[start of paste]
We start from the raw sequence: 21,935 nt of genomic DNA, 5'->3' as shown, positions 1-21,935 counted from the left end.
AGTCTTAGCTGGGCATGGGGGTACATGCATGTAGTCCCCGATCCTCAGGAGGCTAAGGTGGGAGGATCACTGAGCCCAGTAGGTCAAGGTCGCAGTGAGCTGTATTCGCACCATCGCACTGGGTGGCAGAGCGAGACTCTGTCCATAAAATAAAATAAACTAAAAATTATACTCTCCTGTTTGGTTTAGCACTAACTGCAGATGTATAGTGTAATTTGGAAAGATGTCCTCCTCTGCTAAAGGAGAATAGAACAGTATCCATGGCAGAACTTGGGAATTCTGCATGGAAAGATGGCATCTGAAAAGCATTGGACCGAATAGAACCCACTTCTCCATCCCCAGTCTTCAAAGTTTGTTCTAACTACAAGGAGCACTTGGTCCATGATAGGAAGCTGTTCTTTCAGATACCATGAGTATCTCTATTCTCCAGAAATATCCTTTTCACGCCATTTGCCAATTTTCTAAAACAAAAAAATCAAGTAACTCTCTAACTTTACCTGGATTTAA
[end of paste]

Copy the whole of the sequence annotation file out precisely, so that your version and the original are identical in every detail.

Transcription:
We start from the raw sequence: 21,935 nt of genomic DNA, 5'->3' as shown, positions 1-21,935 counted from the left end.
AGTCTTAGCTGGGCATGGGGGTACATGCATGTAGTCCCCGATCCTCAGGAGGCTAAGGTGGGAGGATCACTGAGCCCAGTAGGTCAAGGTCGCAGTGAGCTGTATTCGCACCATCGCACTGGGTGGCAGAGCGAGACTCTGTCCATAAAATAAAATAAACTAAAAATTATACTCTCCTGTTTGGTTTAGCACTAACTGCAGATGTATAGTGTAATTTGGAAAGATGTCCTCCTCTGCTAAAGGAGAATAGAACAGTATCCATGGCAGAACTTGGGAATTCTGCATGGAAAGATGGCATCTGAAAAGCATTGGACCGAATAGAACCCACTTCTCCATCCCCAGTCTTCAAAGTTTGTTCTAACTACAAGGAGCACTTGGTCCATGATAGGAAGCTGTTCTTTCAGATACCATGAGTATCTCTATTCTCCAGAAATATCCTTTTCACGCCATTTGCCAATTTTCTAAAACAAAAAAATCAAGTAACTCTCTAACTTTACCTGGATTTAA